Thousands of people lined the streets of Wollongong's CBD on Sunday to honour those taking part in the Anzac Day march.
Bill Taylor, who did three tours in East Timor with the Royal Australian Regiment, was ecstatic the traditional march had returned.
There was no Anzac Day march in 2020 because of COVID-19 restrictions.
So this time last year Mr Taylor and a fellow veteran did a motorbike ride and attended the Wollongong cenotaph.
"It felt good to be able to march with everyone we've served with and be together and not feel like you are alone on the day," he said.
"It is good to be back with these guys.
"It is very important for vets to be together and remember the guys we've lost and those families who have to deal with the loss."
There was a good mixture of young and old in the crowd, including sisters Cody Breasley, Jade Jefford and Jesse Price.
The siblings from Mount St Thomas came with their respective husbands and two children each.
"It is great to be here. I'm so happy the march is on this year," Jesse said.
Jade added the families always attended the Anzac Day march.
"Last year we did the dawn service from our driveway. It's something we always look forward to," she said.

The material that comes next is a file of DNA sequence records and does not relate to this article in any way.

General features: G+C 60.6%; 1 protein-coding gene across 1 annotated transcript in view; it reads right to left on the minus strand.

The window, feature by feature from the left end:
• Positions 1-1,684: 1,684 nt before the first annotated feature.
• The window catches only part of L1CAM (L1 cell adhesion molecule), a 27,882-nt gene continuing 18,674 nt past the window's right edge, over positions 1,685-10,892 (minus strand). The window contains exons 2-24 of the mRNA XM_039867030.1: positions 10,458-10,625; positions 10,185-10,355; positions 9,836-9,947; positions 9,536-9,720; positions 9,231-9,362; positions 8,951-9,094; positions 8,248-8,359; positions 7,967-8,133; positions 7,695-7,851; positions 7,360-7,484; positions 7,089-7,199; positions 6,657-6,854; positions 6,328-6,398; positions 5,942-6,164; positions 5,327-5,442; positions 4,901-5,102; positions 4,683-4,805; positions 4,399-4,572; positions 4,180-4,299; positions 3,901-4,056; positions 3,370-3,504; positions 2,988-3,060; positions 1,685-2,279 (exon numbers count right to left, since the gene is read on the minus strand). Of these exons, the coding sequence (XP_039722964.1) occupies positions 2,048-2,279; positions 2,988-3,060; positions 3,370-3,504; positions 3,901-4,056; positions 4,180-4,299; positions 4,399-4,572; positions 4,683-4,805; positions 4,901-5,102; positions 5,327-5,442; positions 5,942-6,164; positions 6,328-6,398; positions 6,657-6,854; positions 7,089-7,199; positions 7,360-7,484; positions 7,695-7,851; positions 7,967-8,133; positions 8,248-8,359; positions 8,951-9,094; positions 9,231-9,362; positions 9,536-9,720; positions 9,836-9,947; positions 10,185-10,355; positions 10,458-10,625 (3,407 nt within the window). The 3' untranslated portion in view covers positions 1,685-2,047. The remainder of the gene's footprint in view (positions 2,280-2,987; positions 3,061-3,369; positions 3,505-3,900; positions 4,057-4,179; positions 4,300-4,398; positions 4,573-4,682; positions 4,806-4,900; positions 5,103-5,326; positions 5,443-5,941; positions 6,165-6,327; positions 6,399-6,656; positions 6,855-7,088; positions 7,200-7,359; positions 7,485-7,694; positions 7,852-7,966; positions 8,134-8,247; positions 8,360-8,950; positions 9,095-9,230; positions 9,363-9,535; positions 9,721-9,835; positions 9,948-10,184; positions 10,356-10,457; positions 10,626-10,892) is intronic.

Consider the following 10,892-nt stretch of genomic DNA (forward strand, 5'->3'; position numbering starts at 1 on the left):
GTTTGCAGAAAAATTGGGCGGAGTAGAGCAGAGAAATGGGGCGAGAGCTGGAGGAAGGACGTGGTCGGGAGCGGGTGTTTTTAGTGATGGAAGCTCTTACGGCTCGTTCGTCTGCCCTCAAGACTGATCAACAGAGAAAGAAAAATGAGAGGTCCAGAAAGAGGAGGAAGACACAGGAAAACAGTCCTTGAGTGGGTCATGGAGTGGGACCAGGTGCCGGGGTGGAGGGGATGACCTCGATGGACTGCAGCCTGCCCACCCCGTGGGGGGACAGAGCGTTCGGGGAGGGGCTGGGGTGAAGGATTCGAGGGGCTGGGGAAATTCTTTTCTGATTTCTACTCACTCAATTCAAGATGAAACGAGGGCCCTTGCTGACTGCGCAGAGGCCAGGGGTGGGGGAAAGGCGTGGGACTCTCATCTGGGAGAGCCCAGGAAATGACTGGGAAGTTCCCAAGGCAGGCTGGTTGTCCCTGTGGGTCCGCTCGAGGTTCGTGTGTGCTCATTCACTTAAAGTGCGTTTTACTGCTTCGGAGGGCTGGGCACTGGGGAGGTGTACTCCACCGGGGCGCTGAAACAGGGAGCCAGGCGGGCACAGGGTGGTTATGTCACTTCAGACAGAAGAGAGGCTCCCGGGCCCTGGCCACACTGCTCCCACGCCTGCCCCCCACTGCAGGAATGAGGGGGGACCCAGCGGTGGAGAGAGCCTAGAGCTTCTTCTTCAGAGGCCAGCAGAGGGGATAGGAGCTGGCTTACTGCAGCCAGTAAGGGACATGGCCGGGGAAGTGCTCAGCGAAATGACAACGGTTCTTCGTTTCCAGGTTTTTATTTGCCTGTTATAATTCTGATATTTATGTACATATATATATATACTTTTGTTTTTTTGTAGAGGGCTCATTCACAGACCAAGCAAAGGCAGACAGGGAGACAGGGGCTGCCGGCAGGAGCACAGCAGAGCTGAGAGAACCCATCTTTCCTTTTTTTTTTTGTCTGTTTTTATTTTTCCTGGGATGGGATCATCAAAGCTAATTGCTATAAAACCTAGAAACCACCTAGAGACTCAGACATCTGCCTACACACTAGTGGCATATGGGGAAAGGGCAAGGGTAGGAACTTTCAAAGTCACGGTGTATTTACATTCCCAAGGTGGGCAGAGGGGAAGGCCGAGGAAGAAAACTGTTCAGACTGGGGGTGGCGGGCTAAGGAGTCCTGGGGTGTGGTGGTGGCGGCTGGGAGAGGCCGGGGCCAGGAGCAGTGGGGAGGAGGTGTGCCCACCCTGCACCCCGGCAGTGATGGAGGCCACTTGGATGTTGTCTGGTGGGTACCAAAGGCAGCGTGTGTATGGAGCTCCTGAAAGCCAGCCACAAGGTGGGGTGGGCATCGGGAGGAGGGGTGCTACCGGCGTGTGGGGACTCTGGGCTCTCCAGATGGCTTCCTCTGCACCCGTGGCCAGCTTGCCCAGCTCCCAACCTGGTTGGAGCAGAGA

Cody said getting the kids involved was also important.
"It is always a family thing. We all get together on Anzac Day and pay our respects to those who have sacrificed so much for us and our nation," she said.
Ray and Dale Page were also in the crowd.
"We come every year. I'm so happy the march has returned," Ray said.
"My father Allen Page served in the 19th battalion in Malaysia and Singapore.
"He was a prisoner of war.
"We always come to pay our respects. Usually our son and his five sons also come but they are in Queensland at the moment."
Wollongong siblings and veterans Mona Parsons and William Nicholson also got the opportunity to take part in the march.
While they couldn't walk, they "loved" being part of the "special day".
Mona served for nearly 40 years and was a sergeant of the Australian Women's Army Service in World War II.
"It was lovely. I didn't think I'd make it for awhile," Mona said.
"We both went in a car. I'll be 99 this year."
Aged 86, William Nicholson is the baby in the family of eight children. "I served in the National Reserve for five years and I saw the first atomic bomb in the Montebello Islands in 1952."
Irene Nicholson added the government to this day hadn't done enough to help people like her husband William.
"The government hasn't done enough for the guys who saw the Montebello explosion," she said.
"My sister's husband was there and came back but he died at age 30. My sister was left three little boys.
"William also has a lot of issues. He needs help."
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